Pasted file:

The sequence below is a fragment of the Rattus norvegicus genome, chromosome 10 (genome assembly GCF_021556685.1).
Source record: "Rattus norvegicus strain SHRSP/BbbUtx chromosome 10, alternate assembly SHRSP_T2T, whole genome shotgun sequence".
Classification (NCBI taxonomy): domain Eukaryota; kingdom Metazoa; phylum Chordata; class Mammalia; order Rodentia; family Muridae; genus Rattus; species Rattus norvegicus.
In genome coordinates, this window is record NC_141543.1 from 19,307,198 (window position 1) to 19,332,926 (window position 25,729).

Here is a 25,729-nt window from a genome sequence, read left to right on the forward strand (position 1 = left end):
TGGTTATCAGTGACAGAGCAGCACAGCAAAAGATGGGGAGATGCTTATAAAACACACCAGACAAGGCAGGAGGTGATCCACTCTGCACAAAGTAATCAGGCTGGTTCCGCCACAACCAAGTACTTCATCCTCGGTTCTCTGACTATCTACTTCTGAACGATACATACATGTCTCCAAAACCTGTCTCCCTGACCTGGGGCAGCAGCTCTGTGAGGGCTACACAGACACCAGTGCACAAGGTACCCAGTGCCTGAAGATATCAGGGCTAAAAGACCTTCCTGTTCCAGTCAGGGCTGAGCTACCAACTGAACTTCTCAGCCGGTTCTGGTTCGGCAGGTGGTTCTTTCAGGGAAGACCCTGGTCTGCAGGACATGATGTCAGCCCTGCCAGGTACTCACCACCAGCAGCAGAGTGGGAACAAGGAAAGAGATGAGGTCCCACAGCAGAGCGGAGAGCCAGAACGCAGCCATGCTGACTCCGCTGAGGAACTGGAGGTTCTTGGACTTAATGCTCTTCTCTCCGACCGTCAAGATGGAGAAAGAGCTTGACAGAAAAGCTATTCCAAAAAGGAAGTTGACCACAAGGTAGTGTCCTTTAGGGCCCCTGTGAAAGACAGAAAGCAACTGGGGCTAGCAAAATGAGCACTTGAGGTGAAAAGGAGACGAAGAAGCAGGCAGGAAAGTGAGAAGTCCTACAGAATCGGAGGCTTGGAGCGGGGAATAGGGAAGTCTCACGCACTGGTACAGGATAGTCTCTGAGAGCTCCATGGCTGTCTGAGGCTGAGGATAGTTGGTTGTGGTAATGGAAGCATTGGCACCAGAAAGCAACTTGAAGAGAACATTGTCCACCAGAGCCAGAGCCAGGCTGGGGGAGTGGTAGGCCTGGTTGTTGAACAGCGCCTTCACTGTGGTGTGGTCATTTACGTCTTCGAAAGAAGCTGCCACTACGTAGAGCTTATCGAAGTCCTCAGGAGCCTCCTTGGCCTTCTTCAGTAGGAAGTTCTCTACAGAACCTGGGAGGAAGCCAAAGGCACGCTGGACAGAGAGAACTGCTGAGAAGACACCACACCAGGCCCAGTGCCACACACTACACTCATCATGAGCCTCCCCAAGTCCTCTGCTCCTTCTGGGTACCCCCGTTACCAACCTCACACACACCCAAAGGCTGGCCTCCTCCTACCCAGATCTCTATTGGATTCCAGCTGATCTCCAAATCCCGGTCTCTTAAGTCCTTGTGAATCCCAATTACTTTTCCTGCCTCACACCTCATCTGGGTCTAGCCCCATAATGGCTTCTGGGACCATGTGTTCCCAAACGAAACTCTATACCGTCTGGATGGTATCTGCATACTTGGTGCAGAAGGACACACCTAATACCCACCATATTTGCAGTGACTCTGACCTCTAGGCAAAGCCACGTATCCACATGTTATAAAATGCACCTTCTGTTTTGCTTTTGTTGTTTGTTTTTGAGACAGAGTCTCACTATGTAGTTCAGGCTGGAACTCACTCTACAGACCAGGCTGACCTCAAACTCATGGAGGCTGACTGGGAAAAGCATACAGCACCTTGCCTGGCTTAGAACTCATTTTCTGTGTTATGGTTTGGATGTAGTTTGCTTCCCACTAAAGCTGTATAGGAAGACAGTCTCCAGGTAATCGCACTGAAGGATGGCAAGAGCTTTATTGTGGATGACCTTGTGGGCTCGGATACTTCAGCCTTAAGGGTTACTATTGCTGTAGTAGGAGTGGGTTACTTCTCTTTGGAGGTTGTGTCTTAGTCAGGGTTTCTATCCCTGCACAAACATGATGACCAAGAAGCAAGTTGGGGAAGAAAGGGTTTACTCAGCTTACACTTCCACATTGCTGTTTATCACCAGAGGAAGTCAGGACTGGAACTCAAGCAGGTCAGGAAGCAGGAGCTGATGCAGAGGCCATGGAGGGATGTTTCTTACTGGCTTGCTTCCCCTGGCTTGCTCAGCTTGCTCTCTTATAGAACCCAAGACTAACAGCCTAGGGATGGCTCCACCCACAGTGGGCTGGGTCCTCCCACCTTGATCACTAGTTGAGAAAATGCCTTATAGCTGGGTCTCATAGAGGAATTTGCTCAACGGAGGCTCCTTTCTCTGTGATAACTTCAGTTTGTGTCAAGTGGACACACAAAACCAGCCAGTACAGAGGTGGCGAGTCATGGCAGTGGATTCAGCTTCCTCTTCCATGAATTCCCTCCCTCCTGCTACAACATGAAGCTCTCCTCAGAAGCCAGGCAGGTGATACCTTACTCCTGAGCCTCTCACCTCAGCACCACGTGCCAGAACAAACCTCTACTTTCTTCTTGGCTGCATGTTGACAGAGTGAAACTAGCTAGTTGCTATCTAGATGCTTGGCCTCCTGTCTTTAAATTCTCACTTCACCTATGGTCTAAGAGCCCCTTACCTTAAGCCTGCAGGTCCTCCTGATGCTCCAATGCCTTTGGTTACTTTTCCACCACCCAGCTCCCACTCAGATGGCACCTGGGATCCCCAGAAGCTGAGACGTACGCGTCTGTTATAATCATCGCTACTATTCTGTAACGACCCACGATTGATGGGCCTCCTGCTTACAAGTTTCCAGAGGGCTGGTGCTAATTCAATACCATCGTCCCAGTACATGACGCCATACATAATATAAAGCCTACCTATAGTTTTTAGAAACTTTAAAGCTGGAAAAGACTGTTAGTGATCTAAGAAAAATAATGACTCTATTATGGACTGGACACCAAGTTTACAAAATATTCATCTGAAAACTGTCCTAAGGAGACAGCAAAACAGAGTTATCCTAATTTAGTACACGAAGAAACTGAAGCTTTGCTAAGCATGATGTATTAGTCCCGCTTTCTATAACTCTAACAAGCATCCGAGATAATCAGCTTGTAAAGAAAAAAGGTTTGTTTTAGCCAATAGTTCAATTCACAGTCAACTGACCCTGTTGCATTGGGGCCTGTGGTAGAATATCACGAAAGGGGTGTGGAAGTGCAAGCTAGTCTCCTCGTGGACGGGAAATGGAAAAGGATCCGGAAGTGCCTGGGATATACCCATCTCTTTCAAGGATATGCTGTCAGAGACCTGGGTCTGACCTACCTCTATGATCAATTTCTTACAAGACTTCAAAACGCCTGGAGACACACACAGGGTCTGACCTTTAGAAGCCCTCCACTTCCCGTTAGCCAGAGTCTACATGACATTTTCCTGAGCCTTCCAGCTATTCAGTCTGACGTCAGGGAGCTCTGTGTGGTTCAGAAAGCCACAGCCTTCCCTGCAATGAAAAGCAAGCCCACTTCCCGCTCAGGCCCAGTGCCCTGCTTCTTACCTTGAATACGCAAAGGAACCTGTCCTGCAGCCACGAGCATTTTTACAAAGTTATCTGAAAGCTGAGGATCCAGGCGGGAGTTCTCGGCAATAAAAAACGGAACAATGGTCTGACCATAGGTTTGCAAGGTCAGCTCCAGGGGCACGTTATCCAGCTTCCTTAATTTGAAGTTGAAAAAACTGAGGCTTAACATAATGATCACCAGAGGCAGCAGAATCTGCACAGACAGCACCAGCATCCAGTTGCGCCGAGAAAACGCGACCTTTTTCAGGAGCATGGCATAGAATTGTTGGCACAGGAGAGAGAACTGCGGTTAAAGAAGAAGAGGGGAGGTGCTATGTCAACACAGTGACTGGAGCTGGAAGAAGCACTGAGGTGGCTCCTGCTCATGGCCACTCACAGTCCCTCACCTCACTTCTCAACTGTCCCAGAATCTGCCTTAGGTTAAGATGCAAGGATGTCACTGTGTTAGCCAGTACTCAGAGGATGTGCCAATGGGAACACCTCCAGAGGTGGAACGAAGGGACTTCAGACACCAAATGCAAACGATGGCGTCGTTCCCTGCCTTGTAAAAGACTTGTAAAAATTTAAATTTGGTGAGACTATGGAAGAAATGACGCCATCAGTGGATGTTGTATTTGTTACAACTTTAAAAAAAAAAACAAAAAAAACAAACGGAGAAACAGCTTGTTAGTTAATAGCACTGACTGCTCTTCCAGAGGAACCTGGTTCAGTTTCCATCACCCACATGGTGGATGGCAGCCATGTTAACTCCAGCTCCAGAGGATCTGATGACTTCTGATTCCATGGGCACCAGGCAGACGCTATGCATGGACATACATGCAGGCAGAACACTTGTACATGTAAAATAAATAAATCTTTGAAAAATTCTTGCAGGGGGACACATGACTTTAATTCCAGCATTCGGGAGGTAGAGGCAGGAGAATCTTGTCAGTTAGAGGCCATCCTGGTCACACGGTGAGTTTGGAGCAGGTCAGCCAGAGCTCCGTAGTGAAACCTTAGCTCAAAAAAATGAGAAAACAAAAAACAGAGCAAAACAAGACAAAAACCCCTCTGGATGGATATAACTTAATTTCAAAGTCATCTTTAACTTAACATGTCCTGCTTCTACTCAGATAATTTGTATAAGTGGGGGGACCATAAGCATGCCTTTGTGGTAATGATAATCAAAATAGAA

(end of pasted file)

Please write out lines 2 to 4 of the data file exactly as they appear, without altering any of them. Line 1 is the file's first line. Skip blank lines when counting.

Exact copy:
Source record: "Rattus norvegicus strain SHRSP/BbbUtx chromosome 10, alternate assembly SHRSP_T2T, whole genome shotgun sequence".
Classification (NCBI taxonomy): domain Eukaryota; kingdom Metazoa; phylum Chordata; class Mammalia; order Rodentia; family Muridae; genus Rattus; species Rattus norvegicus.
In genome coordinates, this window is record NC_141543.1 from 19,307,198 (window position 1) to 19,332,926 (window position 25,729).